Collectors, one of whom was respondent Benedicto Diaz, then delivered the money to Santos, who used some of it to pay the salaries of the collectors and some of it to pay the winners.
These payments formed the basis of federal charges brought against respondents -- against both respondents.
Diaz pleaded guilty to one money – money laundering count and the jury found Santos guilty of two illegal gambling counts and three money laundering counts.
In post conviction proceedings, respondents challenged their money laundering convictions.
The money laundering statute prohibits knowingly engaging in transactions that involve proceeds, proceeds is the critical word, of specified criminal activities, including the running of an illegal gambling business.
The defendants maintained that proceeds means profits and that Santos' payments to runners, collectors and winners and Diaz's receipt of payments for collection services were transactions involving receipts rather than profits.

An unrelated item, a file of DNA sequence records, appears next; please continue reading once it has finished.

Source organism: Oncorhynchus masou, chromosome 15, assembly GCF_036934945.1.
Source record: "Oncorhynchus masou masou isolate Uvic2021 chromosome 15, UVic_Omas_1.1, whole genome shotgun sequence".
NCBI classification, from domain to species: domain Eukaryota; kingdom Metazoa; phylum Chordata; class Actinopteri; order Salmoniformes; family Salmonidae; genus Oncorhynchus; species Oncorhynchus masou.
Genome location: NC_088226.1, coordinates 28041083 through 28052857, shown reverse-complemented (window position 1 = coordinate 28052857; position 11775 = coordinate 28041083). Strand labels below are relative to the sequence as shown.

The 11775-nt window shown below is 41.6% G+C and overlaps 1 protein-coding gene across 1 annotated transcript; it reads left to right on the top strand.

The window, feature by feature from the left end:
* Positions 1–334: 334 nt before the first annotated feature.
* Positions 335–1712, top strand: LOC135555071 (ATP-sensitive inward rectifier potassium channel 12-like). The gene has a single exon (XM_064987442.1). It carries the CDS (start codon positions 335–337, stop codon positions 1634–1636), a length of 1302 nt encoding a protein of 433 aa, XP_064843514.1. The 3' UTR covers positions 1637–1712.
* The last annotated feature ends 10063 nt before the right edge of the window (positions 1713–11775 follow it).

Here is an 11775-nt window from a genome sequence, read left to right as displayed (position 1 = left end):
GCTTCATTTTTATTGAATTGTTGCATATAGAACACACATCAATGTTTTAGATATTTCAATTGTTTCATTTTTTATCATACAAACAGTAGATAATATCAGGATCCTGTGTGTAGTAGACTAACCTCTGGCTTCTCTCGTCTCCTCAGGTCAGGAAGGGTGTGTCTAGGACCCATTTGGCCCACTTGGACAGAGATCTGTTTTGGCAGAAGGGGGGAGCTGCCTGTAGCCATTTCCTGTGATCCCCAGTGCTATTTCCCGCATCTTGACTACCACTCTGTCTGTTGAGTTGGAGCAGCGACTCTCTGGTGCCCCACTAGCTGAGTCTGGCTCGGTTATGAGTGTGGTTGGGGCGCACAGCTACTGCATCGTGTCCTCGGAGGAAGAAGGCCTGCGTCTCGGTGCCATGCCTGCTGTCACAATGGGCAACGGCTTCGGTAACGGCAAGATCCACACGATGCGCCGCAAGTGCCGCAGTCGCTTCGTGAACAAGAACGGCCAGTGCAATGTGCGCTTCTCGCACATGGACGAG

The District Court agreed and vacated the money laundering convictions.
The Seventh Circuit affirmed and so do we.
In the plurality opinion, joined in full by Justice Souter and Justice Ginsburg and in part by Justice Thomas, “We hold that the word proceeds in the federal money laundering statute means profits and not receipts."
When as here, a statute does not define a term, we give it its ordinary meaning.
Narrowly, however, the noun “proceeds” can mean either receipts or profits, think of a fundraiser that promises to give its proceeds to charity.
The Government argues that the primary meaning of proceeds is receipts, but we think that some dictionaries' preference for that definition is too slight for us to agree.“
Proceeds” moreover, has no uniform meaning in the United States Code and it is not a money laundering term of art, meaning receipts.